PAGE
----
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Stannoxane is a functional group in organotin chemistry with the connectivity SnIV-O-SnIV (IV indicates the oxidation state of tin). Aside from the oxide group, usually 3 or 4 other substituents are attached to tin. In aqueous or aquatic environments, most organotin compounds contain this group.[1]

Dibutyltin oxide adopts a polymeric structure with many stannoxane linkages

Synthesis and formation[edit]

Stannoxanes form upon hydrolysis of organotin halides. For example, hydrolysis of dibutyltin dichloride gives the tetratin compound {[Bu2ClSn]2O}2. The hydrolysis appears to proceed via organotin hydroxides. For example, the commercially important (C6H11)3SnOH converts at 200 °C into the distannoxane:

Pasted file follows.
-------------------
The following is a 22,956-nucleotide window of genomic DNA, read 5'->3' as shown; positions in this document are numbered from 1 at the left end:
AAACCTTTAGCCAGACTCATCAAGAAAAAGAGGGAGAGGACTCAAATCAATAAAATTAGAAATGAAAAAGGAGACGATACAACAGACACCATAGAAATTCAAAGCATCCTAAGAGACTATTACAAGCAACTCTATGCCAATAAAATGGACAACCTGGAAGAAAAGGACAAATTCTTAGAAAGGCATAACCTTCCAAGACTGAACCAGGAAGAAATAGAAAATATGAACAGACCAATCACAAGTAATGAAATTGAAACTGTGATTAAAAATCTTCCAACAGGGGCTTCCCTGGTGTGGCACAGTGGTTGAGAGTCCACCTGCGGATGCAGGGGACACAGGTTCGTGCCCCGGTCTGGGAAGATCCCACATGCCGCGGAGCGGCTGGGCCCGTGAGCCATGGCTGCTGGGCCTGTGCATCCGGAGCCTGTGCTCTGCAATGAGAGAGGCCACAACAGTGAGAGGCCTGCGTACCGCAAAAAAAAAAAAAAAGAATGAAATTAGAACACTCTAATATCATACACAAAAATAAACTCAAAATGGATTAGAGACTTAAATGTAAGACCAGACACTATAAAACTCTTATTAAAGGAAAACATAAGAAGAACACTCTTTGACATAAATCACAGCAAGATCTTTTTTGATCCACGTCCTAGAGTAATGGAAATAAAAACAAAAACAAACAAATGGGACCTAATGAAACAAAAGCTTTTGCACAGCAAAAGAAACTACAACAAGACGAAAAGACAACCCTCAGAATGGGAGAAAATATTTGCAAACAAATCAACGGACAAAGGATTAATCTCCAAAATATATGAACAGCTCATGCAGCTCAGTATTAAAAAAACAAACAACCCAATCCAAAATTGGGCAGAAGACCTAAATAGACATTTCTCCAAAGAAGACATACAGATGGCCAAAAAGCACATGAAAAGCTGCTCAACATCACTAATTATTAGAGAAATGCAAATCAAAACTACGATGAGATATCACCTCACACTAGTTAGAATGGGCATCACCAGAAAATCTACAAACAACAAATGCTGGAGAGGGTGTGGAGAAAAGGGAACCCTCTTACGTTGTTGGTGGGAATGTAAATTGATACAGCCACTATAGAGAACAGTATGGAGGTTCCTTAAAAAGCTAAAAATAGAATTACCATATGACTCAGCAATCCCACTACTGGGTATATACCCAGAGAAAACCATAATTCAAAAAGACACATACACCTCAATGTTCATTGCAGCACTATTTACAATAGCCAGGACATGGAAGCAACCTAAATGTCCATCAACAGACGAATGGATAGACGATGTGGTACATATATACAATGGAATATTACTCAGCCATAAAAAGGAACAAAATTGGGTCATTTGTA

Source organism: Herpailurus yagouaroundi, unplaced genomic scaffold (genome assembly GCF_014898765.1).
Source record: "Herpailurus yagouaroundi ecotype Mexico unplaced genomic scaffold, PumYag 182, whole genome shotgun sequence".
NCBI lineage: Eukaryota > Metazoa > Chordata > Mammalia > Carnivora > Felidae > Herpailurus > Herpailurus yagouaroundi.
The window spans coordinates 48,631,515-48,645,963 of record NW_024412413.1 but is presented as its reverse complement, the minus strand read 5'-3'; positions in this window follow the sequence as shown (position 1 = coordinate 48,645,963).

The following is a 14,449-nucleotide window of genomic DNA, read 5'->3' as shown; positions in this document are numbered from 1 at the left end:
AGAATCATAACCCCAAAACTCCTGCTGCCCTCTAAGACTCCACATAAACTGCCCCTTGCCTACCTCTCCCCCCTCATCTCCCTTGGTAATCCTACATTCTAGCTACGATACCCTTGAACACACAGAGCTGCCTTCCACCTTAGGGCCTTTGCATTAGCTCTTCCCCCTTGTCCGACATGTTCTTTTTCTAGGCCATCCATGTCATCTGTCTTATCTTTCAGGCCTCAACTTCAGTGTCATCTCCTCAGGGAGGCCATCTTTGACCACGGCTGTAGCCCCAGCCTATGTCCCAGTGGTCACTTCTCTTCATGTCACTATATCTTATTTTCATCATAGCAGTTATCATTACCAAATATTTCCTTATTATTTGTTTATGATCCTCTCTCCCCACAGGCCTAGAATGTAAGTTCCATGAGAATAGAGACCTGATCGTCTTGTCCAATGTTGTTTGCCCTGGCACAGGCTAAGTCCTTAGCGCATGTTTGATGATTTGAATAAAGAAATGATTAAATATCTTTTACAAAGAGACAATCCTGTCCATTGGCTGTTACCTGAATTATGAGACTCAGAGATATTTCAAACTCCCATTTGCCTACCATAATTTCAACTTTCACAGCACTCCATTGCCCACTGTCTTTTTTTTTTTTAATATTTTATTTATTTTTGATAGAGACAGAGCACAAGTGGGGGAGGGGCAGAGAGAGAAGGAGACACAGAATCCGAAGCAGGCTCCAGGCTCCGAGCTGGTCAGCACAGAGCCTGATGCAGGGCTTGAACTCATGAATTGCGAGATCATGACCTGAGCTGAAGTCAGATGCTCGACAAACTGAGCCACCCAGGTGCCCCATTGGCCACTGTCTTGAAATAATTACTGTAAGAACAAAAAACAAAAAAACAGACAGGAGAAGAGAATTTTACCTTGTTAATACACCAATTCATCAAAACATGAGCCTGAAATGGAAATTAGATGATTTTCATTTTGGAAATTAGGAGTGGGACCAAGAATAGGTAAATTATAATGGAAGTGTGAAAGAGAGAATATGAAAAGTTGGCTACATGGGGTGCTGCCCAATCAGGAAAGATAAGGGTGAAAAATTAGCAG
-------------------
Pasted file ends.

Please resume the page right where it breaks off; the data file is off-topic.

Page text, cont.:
2 (C6H11)3SnOH → [(C6H11)3Sn]2O + H2O

The condensation process is proposed to occur via an associative mechanism, involving the dimer. Support for this associative mechanism is the finding that Me3SnOH exists in solution as the dimer (Me3Sn)2(μ-OH)2.


Indicative of the lability of the Sn-O bond, distannoxanes exchange with other distannoxanes:

(R3Sn)2O + (R'3Sn)2O → 2 R3SnOSnR'3

The Sn-O-Sn bonds in simple organic derivatives are reactive toward carboxylic acid esters to give unsymmetrical distannoxanes:

2 R2SnO + R'CO2R" → R"OSnR2-O-SnR2O2CR'


  1. ^ Davies, Alwyn George. (2004) Organotin Chemistry, 2nd Edition Weinheim: Wiley-VCH. ISBN 978-3-527-31023-4